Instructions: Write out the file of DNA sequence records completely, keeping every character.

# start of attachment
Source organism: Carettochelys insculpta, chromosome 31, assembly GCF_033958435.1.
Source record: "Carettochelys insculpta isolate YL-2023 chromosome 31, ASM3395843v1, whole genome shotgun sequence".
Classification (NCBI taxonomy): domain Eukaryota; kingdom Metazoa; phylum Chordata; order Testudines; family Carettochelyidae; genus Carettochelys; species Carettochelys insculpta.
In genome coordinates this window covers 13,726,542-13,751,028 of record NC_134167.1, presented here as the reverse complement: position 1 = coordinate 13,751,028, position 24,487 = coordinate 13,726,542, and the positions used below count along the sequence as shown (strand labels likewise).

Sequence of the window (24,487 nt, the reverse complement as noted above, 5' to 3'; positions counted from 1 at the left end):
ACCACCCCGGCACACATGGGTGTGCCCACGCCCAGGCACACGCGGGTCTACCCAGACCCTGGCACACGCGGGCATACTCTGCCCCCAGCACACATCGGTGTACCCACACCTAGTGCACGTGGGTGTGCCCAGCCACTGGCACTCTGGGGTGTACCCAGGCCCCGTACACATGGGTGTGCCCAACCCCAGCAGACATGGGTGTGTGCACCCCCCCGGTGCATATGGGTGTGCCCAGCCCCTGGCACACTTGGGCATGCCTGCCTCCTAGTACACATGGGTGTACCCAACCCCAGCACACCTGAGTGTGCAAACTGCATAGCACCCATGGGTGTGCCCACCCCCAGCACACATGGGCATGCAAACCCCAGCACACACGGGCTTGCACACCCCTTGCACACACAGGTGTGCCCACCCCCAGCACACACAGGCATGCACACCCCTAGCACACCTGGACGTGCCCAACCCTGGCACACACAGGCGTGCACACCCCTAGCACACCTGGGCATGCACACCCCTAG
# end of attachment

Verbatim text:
Source organism: Carettochelys insculpta, chromosome 31, assembly GCF_033958435.1.
Source record: "Carettochelys insculpta isolate YL-2023 chromosome 31, ASM3395843v1, whole genome shotgun sequence".
Classification (NCBI taxonomy): domain Eukaryota; kingdom Metazoa; phylum Chordata; order Testudines; family Carettochelyidae; genus Carettochelys; species Carettochelys insculpta.
In genome coordinates this window covers 13,726,542-13,751,028 of record NC_134167.1, presented here as the reverse complement: position 1 = coordinate 13,751,028, position 24,487 = coordinate 13,726,542, and the positions used below count along the sequence as shown (strand labels likewise).

Sequence of the window (24,487 nt, the reverse complement as noted above, 5' to 3'; positions counted from 1 at the left end):
ACCACCCCGGCACACATGGGTGTGCCCACGCCCAGGCACACGCGGGTCTACCCAGACCCTGGCACACGCGGGCATACTCTGCCCCCAGCACACATCGGTGTACCCACACCTAGTGCACGTGGGTGTGCCCAGCCACTGGCACTCTGGGGTGTACCCAGGCCCCGTACACATGGGTGTGCCCAACCCCAGCAGACATGGGTGTGTGCACCCCCCCGGTGCATATGGGTGTGCCCAGCCCCTGGCACACTTGGGCATGCCTGCCTCCTAGTACACATGGGTGTACCCAACCCCAGCACACCTGAGTGTGCAAACTGCATAGCACCCATGGGTGTGCCCACCCCCAGCACACATGGGCATGCAAACCCCAGCACACACGGGCTTGCACACCCCTTGCACACACAGGTGTGCCCACCCCCAGCACACACAGGCATGCACACCCCTAGCACACCTGGACGTGCCCAACCCTGGCACACACAGGCGTGCACACCCCTAGCACACCTGGGCATGCACACCCCTAG